Women's Maxims and Imaging Women

Women's maxims are quite diverse in terms of their focus. These include smartness, procreation, beauty, marriage, hardworking, house chores and sexuality. References are also made to politics, business, economy, education, environment, African philosophy, tradition and culture. The analysis is divided into two sections: the first section discusses maxims that are referring to women, and the second deals with those referring to men. In every set of maxims I provide some contexts in which are used and also acknowledge that their contexts are so broad.

Maxims Referring to Women

Most women's maxims concern women's physical appearance and beauty such as cosmetics, outfit and physique. With regard to cosmetics, women's maxims emphasize that a woman has to apply local skin lightening creme (mwanamke mkorogo), a face powder (mwanamke poda), eyeliner (mwanamke wanja), fragrant perfumes or incense (mwanamke pafyumu au udi), henna (mwanamke hina) and so forth. The maxims of such type can be uttered by women at the beauty salon or at home when applying those items. Their maxims also underline that a woman should have soft face, visits beauty and hair salon to braid, weave, extend or curl her hair. Generally, the maxims emphasize on being attractive by using body ornaments, decoration and cosmetics. For instance, henna which is painted in many occasions in Islamic, Hindu and Jewish cultural traditions is also common among the Swahili women in East Africa. It is used on hair and skin for body adornment, beautification and enhance the image of the female in weddings or other occasions. It is important to quote Fiske who argues that the body is not kind of natural biological entity, but a socially constructed artifact (Fiske, 1992:161-162 in Freccero, 1999:19). Their maxims emphasize on this fact and their group identity as women.

Likewise, mkorogo (locally made bleach for skin lightening), which is usually used by some Tanzanian women, is widely mentioned in their maxims. "Despite its adverse effects such as skin cancer, women growing moustaches, skin burnt and kidney failure the use of bleaching creams among African women became common. Those who cannot afford to buy expensive creams and pills, resort to mkorogo; a mixture of creams, soaps, and Jik. There is a notion that most African men prefer pale skinned women and shun away from women with darker skins" (Rugina, 2013). Although this may provoke mixed reactions among men but, to some extent, there is a bit of reality (5) because "what people do is motivated by what they believe, and what they believe springs from what they do and experience" (Mbiti, 2011:4). Adorers of this habit have an outlook that one is becoming not only beautiful but also attractive. The value of a longstanding wise saying that 'Black is beautiful' is now declining. For some, mkorogo is taken as a representation of the modernity and beauty. As Memel-Fote (1967 cited in van Damme 2002 emphasis is mine) suggests that "verbal arts are useful in learning about the African views on modern beauty in contemporary African cultures".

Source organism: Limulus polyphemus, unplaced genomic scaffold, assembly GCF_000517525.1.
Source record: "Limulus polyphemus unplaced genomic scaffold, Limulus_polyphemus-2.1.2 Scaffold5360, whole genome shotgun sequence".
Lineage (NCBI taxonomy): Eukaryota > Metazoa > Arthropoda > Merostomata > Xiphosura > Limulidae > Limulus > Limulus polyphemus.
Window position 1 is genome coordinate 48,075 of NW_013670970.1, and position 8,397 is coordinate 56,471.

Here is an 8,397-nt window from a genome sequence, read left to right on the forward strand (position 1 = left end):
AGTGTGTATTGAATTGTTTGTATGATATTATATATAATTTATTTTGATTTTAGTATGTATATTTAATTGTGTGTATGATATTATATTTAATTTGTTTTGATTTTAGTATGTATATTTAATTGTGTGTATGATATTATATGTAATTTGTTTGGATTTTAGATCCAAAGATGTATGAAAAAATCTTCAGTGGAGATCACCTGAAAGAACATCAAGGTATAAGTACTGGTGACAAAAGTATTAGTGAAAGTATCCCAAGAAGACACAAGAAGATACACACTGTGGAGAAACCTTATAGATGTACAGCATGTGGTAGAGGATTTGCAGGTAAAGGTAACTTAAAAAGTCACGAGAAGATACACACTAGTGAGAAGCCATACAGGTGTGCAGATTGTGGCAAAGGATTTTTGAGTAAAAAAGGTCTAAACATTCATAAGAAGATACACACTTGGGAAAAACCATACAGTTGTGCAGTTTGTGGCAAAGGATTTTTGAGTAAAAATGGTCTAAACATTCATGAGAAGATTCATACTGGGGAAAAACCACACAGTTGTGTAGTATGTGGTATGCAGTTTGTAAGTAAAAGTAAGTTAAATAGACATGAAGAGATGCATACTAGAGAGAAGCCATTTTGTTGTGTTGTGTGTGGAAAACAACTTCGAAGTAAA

The second part of body beauty and appearance is on outfit worn by a woman. Their maxims mention varied garments, these include wearing fashionable outfit, minis, kitenge (a piece of fabric usually wrapped by women), head scarf (kilemba), shoes and so forth. As said earlier these maxims depend on the event, what is fashionable at that particular period of time and what the addressee who is praised wearing. Generally, women's maxims on outfit are uttered when a woman is wearing a respective outfit in a given occasion. However, mwanamke kimini (woman is to be in minis (6)) is widely heard in these maxims as younger women prefer them.

The third part of woman beauty according to their maxims is on body type. Their maxims mention that woman has to have big attractive bottom (mwanamke matako), woman is attractive when she has dimples (mwanamke dimpo) and a diastema (mwanamke mwanya). She is also supposed to have good sexy eyes (mwanamke jicho), nice hair (mwanamke nywele), shapely legs (mwanamke mguu) and attractive body shape (mwanamke shepu). In general, with regard to physique, their maxims celebrate the beauty of their body parts and appreciate woman who has those attributes, as she is considered beautiful and attractive. These maxims can be spoken by a woman when sees her fellow woman possessing those physical traits. They are used as flattering remarks. They can also be spoken by men for instance a master of ceremony at a wedding when praising a bride.

According to my informants, a woman in these maxims sees herself through the eyes, feelings, desires, and wishes of others (especially the opposite sex). It looks like she advertises herself and persuades a man to look for those traits when seducing a woman. Even if beauty is on the eyes of beholder, these maxims imply that this is what women perceive "men to look for in romantic partners" (de Casanova, 2004:290). One would have expected that these maxims would be spoken by men. On the contrary, it is women who speak and perpetuate them in various gatherings and contexts. Even the woman with pill-enlarged bottom is also praised "woman is buttock". Women seem to depict themselves as "helpless victims who only have their bodies to rely on" (Seethaler, 2013:126). In other words, I can say that, they "draw the attention of men toward the physical appearance of women" (Beck, 2005:155). Maxims concerning women's beauty and physical appearance may mean to appreciate, show off, encourage or even ridicule. For instance, if a woman is wearing a mini dress exposing her not shapely legs which are also 'burnt' by mkorogo (locally made creme), the maxims mwanamke kimini (woman is to be in minis) or mwanamke mguu (woman has to have shapely legs) intend to mock the recipient and might suggest her to change her clothing style or stop mkorogo application.